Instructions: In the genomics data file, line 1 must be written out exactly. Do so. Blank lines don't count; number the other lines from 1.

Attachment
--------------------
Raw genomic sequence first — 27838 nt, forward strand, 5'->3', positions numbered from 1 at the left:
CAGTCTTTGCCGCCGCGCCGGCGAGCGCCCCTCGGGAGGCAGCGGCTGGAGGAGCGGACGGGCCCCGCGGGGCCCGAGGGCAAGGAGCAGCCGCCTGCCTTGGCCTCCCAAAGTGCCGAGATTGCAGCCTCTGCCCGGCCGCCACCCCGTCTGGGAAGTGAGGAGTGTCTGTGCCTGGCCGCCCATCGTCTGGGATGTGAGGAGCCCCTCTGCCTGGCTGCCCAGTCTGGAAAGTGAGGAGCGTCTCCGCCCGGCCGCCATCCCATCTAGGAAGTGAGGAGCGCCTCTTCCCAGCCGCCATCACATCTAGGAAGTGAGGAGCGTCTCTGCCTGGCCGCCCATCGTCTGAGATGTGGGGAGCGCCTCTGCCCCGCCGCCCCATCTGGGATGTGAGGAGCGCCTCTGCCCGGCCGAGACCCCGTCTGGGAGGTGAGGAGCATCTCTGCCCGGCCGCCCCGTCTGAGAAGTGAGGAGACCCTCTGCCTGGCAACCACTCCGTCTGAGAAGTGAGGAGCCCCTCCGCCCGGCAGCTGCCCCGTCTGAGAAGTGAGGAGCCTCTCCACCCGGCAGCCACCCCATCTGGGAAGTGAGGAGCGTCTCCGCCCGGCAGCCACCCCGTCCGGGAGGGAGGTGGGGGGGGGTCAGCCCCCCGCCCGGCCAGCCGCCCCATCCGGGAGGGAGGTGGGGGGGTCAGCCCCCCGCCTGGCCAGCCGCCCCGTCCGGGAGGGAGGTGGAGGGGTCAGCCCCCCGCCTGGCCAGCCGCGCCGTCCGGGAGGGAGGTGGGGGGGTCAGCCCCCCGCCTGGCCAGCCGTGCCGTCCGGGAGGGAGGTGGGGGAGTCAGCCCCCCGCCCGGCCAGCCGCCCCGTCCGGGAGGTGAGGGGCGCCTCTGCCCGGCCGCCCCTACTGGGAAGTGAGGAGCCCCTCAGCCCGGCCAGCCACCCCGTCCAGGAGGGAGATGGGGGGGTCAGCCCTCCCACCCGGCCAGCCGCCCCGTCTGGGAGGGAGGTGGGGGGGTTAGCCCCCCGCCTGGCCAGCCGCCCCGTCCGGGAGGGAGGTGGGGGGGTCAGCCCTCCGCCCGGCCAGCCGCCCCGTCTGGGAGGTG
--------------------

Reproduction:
Raw genomic sequence first — 27838 nt, forward strand, 5'->3', positions numbered from 1 at the left: